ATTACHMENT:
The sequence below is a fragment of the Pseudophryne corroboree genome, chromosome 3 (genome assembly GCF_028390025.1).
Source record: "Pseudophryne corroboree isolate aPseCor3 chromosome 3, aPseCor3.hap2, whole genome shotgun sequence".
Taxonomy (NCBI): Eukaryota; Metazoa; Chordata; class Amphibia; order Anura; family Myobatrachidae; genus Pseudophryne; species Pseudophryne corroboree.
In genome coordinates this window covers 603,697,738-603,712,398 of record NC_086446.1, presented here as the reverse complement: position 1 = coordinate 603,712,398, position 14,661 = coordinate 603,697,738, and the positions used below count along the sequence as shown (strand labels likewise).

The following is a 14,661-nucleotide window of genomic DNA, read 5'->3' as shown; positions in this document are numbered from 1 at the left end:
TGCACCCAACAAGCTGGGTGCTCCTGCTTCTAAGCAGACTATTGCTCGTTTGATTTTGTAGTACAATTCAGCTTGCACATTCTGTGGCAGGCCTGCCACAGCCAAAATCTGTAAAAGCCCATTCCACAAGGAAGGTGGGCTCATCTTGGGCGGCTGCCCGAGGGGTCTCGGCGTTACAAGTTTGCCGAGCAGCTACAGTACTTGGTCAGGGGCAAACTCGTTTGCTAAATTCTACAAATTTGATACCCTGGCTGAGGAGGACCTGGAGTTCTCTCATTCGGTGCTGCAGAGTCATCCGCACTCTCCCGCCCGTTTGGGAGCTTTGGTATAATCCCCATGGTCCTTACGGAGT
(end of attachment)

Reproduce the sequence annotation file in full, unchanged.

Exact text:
The sequence below is a fragment of the Pseudophryne corroboree genome, chromosome 3 (genome assembly GCF_028390025.1).
Source record: "Pseudophryne corroboree isolate aPseCor3 chromosome 3, aPseCor3.hap2, whole genome shotgun sequence".
Taxonomy (NCBI): Eukaryota; Metazoa; Chordata; class Amphibia; order Anura; family Myobatrachidae; genus Pseudophryne; species Pseudophryne corroboree.
In genome coordinates this window covers 603,697,738-603,712,398 of record NC_086446.1, presented here as the reverse complement: position 1 = coordinate 603,712,398, position 14,661 = coordinate 603,697,738, and the positions used below count along the sequence as shown (strand labels likewise).

The following is a 14,661-nucleotide window of genomic DNA, read 5'->3' as shown; positions in this document are numbered from 1 at the left end:
TGCACCCAACAAGCTGGGTGCTCCTGCTTCTAAGCAGACTATTGCTCGTTTGATTTTGTAGTACAATTCAGCTTGCACATTCTGTGGCAGGCCTGCCACAGCCAAAATCTGTAAAAGCCCATTCCACAAGGAAGGTGGGCTCATCTTGGGCGGCTGCCCGAGGGGTCTCGGCGTTACAAGTTTGCCGAGCAGCTACAGTACTTGGTCAGGGGCAAACTCGTTTGCTAAATTCTACAAATTTGATACCCTGGCTGAGGAGGACCTGGAGTTCTCTCATTCGGTGCTGCAGAGTCATCCGCACTCTCCCGCCCGTTTGGGAGCTTTGGTATAATCCCCATGGTCCTTACGGAGT